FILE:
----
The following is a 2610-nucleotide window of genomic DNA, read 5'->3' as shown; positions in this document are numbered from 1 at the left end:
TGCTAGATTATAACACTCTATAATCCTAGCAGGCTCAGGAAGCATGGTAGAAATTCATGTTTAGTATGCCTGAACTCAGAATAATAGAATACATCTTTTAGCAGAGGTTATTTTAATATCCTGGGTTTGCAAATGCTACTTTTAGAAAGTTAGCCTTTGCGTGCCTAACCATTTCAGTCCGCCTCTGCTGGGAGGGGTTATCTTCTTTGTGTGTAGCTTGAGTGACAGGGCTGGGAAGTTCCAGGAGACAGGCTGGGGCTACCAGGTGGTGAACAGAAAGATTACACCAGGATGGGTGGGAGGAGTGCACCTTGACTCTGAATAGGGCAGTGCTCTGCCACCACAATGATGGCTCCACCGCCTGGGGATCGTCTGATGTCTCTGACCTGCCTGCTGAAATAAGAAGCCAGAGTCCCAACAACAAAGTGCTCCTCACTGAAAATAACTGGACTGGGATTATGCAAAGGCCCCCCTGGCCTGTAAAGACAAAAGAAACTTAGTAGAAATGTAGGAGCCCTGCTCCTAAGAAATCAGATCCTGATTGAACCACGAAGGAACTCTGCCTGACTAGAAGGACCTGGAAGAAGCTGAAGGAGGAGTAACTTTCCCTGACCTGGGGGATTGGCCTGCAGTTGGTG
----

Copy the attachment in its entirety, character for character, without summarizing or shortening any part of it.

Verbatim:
The following is a 2610-nucleotide window of genomic DNA, read 5'->3' as shown; positions in this document are numbered from 1 at the left end:
TGCTAGATTATAACACTCTATAATCCTAGCAGGCTCAGGAAGCATGGTAGAAATTCATGTTTAGTATGCCTGAACTCAGAATAATAGAATACATCTTTTAGCAGAGGTTATTTTAATATCCTGGGTTTGCAAATGCTACTTTTAGAAAGTTAGCCTTTGCGTGCCTAACCATTTCAGTCCGCCTCTGCTGGGAGGGGTTATCTTCTTTGTGTGTAGCTTGAGTGACAGGGCTGGGAAGTTCCAGGAGACAGGCTGGGGCTACCAGGTGGTGAACAGAAAGATTACACCAGGATGGGTGGGAGGAGTGCACCTTGACTCTGAATAGGGCAGTGCTCTGCCACCACAATGATGGCTCCACCGCCTGGGGATCGTCTGATGTCTCTGACCTGCCTGCTGAAATAAGAAGCCAGAGTCCCAACAACAAAGTGCTCCTCACTGAAAATAACTGGACTGGGATTATGCAAAGGCCCCCCTGGCCTGTAAAGACAAAAGAAACTTAGTAGAAATGTAGGAGCCCTGCTCCTAAGAAATCAGATCCTGATTGAACCACGAAGGAACTCTGCCTGACTAGAAGGACCTGGAAGAAGCTGAAGGAGGAGTAACTTTCCCTGACCTGGGGGATTGGCCTGCAGTTGGTG